Muslims and Jews in Louisville, Kentucky, plan to join together Friday after several anti-Islamic messages were spray-painted in red on a mosque this week, NBC News reported.
The hate-filled graffiti was first spotted Wednesday at the Louisville Islamic Center, and includes the messages, "Nazis speak Arabic," "Moslems — leave the Jews alone," and "This is for France," a possible reference to the Islamic terrorist attack on a Paris-bound train last month.
In response, Louisville Mayor Greg Fischer has asked the community to come to the center and help paint over the graffiti Friday afternoon as a way to unite the community.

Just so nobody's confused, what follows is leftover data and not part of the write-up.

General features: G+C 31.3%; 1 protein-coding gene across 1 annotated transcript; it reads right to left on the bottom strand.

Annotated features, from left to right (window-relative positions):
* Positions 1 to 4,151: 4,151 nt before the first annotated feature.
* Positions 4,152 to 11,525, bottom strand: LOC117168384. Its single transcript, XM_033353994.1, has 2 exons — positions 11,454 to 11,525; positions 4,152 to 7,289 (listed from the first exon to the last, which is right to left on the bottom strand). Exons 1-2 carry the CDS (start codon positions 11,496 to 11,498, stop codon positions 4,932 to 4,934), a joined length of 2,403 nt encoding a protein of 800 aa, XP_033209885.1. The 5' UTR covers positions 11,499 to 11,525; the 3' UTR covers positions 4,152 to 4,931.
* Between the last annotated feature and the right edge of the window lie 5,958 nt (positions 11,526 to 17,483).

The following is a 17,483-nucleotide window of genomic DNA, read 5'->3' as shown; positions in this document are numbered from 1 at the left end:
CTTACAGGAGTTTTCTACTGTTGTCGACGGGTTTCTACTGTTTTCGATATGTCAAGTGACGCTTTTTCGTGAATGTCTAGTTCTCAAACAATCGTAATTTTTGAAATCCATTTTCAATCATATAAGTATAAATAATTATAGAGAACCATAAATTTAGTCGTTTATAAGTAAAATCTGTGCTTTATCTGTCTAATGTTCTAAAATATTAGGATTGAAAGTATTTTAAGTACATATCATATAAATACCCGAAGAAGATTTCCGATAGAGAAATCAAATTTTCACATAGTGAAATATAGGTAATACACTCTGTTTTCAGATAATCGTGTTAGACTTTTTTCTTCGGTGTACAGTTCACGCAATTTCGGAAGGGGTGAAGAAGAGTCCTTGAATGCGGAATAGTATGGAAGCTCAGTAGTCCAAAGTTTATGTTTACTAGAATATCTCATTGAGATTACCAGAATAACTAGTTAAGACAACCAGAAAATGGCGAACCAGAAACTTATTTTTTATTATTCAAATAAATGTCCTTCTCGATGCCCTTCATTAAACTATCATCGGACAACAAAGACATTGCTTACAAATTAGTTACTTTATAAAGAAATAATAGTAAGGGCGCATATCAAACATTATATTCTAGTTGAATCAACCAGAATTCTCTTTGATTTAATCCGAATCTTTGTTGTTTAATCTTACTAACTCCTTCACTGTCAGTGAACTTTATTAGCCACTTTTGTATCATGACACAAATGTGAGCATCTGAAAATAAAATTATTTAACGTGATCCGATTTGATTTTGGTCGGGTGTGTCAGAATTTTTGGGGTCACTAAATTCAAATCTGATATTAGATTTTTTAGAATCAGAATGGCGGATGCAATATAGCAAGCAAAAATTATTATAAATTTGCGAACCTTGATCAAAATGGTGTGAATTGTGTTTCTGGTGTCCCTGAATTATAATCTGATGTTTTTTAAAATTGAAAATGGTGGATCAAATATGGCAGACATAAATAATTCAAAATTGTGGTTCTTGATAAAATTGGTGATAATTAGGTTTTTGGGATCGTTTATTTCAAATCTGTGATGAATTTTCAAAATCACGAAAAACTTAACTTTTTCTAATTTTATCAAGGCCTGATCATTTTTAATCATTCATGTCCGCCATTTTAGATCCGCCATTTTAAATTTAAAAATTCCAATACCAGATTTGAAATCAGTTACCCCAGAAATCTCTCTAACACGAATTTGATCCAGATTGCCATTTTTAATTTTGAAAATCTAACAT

“We do not tolerate intolerance of any people; we are a city of compassion and united in condemning this vandalism,” Fischer wrote in a Twitter post.
Photo Credit: @Louisvillemayor
Louisville Mayor Greg Fischer leads a group of community and interfaith leaders Thursday in denouncing the vandalism.
A 33-year-old Ansonia woman who was standing on the side of the road after a minor crash in Woodbridge was struck by another car and killed on Tuesday evening, according to police.
On Friday, police identified the woman as Nicole Graves.
Police said she was driving a 2013 Kia, heading west on Rimmon Road/Route 313 shortly after 4:30 p.m. Tuesday, when she was involved in a minor crash with a stopped vehicle that was turning into a driveway.
The drivers were standing outside their cars on the side of the road when a 2014 Toyota driven by an 84-year-old Woodbridge resident hit Graves, according to police.
She was rushed to Yale-New Haven Hospital and was pronounced dead soon after.